Cicerei

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God Saves Us All, No Matter What?
« on: December 08, 2018, 12:26:18 am »
Justin Aptaker of Owlcation makes the case for Christian Universalism being accurate. Given how God embodies goodness, through Him all people are saved, and because He wants the best for all His peoples, all people are saved. Aptaker utilizes the fact that scriptures and doctrine can be mistranslated, inferences from the nature of God, and interpretations of Scripture “explicitly” stating such. I am here to make the case that many of these claims are either misguided, askew, or a mix of both. As followers of Christ, Christians claim that Christ is the key for finding salvation. How we wind up in Hell is simple – perform a grave misdeed of your own accord, and never apologize for it; then meet death. Upon death is the individual’s final judgment, leading either salvation or damnation. By the off chance, I believe he is confusing the definitions of “Hell” and “Purgatory,” but acknowledging that Purgatory exists would imply that there is a true damnation for those who have not earned salvation, as Jesus literally said “they will go away into eternal punishment” in Matthew’s 25:46. This is also affirmed by Aptaker’s words when he claimed “many Christian scriptures explicitly state this.” But what I find most problematic is his claim about “[universalism] can be inferred from the Christian concept of God’s nature” for two reasons. Firstly, many things about God’s infinite and incalculable nature have been said, and many have been contradictory: the triune God or non-trinitarian god, wholely divine or man and divine, gracious and malevolent, and so on. Simply inferring anything from God from scriptures is difficult and often leads to disaster. So simply making an inference is potentially problematic. But let’s have inference assumption as true, that God saves all people’s even if they wind up in Hell. This contradicts the concept of free will that was given to God’s people’s – its through this that love in truth is expressed towards God and fellow man, that we participate in God’s plan, and that we commit sin. The true extent of Free Will was expressed in the Gensis Book, where man committed his first sin and by his own accord. Free Will dictates that we choose. God did not stop Adam and Eve from attaining “knowledge” despite the full extent of his omni-characteristics making Him more than capable of removing the tree, stomping out the snake, and keeping sin from entering the world. But he did not, for Free Will constitutes that man has the ability to make their own decisions; if God made all of our decisions, he had made robots. This dynamic potential for good and evil that man exhibits makes man God’s greatest creation; the ability for us to commit vile acts and corrupt the goodness of creation are unfortunate consequences for creating such dynamic beings as us, and God accepted this reality because He wants the best for His peoples. This is reinforced with God’s reluctance to force individuals to love Him; He says that salvation is possible through Him and lays out what happens to us if we do not follow Him, provides countless opportunities to repent, never harbors ill-will for those who do not regret, and is always open to people whose hearts change. The only caveat is that the individual has only their entire life on Earth to do their part. If God did not intend for anyone to be banished, then all of the lessons in morality and patience as well as Christ’s sacrifices would all be for show; why would Christ need to suffer if we were all going to Heaven regardless of who sins, and for how long they have to repent? If Hell is temporary, then man through trial and error could learn the path to salvation and Christ’s morality lessons would all be for nothing.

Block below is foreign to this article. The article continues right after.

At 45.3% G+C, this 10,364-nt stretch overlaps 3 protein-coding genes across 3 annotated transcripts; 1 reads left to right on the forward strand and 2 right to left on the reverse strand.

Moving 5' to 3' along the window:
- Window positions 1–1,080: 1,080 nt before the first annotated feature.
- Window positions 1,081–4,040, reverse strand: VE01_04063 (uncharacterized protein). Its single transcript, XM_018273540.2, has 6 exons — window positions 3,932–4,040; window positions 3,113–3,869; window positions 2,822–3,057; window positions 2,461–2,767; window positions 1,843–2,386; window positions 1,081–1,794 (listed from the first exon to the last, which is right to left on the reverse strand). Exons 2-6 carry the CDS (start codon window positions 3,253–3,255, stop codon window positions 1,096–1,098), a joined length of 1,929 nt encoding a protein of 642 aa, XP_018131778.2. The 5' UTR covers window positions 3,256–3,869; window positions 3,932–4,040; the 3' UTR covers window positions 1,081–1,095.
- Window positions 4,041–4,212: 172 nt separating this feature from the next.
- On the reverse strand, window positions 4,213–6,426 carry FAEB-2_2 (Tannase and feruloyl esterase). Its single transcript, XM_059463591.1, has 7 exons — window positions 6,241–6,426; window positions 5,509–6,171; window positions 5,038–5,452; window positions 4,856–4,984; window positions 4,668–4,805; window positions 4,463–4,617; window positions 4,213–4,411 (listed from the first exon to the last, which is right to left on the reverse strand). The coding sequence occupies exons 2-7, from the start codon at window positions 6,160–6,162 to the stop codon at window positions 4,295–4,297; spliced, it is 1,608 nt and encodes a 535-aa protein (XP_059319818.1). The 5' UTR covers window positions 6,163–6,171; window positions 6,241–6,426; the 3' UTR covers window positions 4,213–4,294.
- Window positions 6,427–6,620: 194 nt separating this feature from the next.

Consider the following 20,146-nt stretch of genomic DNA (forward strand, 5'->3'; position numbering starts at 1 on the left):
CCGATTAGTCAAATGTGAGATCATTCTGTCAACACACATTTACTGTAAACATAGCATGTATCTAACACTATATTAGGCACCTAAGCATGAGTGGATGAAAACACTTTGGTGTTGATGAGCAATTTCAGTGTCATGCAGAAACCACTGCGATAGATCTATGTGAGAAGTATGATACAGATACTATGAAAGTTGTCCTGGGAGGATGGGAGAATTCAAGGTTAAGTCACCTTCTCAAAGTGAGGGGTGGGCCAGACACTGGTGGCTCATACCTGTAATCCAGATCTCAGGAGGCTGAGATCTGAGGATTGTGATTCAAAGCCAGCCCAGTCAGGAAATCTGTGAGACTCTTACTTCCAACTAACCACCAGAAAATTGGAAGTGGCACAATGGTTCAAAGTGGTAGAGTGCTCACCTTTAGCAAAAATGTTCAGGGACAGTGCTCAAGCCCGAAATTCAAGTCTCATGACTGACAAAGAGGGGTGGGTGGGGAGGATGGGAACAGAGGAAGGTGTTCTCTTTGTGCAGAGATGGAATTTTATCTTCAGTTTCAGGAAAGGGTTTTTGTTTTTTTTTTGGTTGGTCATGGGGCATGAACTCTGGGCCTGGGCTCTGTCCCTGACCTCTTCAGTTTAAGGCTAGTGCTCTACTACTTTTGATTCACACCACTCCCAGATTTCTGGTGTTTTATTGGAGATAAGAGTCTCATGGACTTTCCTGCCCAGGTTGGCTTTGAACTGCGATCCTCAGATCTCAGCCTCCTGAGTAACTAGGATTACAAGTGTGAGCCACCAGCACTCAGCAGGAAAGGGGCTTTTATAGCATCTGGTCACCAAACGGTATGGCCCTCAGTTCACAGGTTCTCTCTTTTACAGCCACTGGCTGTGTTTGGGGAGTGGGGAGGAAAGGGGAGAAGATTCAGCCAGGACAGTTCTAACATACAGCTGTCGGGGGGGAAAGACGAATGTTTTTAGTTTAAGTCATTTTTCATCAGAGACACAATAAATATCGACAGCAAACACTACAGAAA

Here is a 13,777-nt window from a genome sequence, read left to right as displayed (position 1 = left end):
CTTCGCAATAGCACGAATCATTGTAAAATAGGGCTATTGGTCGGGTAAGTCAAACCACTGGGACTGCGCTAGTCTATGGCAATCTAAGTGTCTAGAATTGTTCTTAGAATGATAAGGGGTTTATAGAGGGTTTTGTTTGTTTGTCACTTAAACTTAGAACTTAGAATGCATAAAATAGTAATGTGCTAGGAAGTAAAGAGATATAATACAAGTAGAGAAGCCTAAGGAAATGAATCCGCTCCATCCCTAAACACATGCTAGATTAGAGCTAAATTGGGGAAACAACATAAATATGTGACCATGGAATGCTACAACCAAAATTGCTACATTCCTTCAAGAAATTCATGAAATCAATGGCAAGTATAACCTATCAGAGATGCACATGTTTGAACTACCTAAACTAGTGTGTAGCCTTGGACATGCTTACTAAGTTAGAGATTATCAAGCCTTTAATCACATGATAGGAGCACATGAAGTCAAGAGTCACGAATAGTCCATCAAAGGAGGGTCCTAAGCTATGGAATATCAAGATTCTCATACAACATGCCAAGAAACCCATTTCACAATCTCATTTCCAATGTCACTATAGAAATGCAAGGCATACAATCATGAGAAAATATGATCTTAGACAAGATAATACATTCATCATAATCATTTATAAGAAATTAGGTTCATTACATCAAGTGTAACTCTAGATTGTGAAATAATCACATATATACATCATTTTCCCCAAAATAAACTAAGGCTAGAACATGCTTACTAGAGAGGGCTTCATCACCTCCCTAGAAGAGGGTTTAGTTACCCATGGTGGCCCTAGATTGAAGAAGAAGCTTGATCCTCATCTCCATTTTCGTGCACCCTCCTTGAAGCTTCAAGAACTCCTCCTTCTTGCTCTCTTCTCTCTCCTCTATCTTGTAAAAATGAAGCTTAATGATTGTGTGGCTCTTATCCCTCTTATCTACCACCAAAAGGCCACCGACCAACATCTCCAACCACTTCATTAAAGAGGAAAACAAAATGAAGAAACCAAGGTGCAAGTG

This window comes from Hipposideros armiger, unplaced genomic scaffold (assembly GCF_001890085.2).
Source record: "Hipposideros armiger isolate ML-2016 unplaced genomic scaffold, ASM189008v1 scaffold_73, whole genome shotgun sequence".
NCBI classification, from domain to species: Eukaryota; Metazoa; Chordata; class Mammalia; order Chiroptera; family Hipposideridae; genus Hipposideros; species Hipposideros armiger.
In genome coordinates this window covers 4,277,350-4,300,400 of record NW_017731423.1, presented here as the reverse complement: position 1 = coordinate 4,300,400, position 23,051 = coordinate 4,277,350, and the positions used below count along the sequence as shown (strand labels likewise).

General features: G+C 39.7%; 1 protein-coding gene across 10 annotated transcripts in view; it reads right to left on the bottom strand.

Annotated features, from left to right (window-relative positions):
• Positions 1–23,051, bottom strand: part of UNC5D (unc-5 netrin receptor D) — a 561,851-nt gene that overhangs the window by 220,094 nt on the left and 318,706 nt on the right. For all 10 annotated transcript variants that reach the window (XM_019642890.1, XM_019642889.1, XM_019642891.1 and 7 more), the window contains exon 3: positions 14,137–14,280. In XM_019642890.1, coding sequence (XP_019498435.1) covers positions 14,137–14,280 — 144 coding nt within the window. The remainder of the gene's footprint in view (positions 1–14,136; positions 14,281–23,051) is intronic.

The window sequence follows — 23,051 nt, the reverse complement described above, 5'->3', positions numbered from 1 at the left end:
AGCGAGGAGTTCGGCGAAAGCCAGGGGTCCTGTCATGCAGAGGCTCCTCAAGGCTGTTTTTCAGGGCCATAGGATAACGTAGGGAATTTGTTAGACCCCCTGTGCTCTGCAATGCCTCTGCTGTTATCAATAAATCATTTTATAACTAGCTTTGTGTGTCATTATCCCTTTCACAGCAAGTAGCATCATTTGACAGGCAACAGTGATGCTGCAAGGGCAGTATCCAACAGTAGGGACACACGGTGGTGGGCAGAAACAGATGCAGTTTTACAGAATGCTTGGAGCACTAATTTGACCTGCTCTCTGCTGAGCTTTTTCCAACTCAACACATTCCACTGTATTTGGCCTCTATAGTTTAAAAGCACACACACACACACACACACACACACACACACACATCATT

Apteker’s definitions of Hell are also problematic, as Purgatory takes on a similar description (Rev 21:47 Nothing impure will ever enter it, nor will anyone who does what is shameful or deceitful, but only those whose names are written in the Lamb’s book of life.) while Hell (Isaiah 33:14, “who of us can dwell in the everlasting fire?”) is permeant. Either something is permanent, like by death, or temporary, such as being in a coma. My final concern arises that, how can one be saved if Christ is absent? Until Christ descended and re-opened the Gates to Heaven, countless souls were unable to be saved. This not only affirms Christ is the key to salvation, but that salvation can be blocked. Albeit a temporary block, but Christ can be absent. To say that God can supercede or even change his own rules is another completely different topic, so I will not consider this possibility as a possible objection. But either way, I believe Apteker’s definition and application of “Hell” is misguided.

https://owlcation.com/humanities/Why-I-Dont-Believe-in-an-Eternal-Hell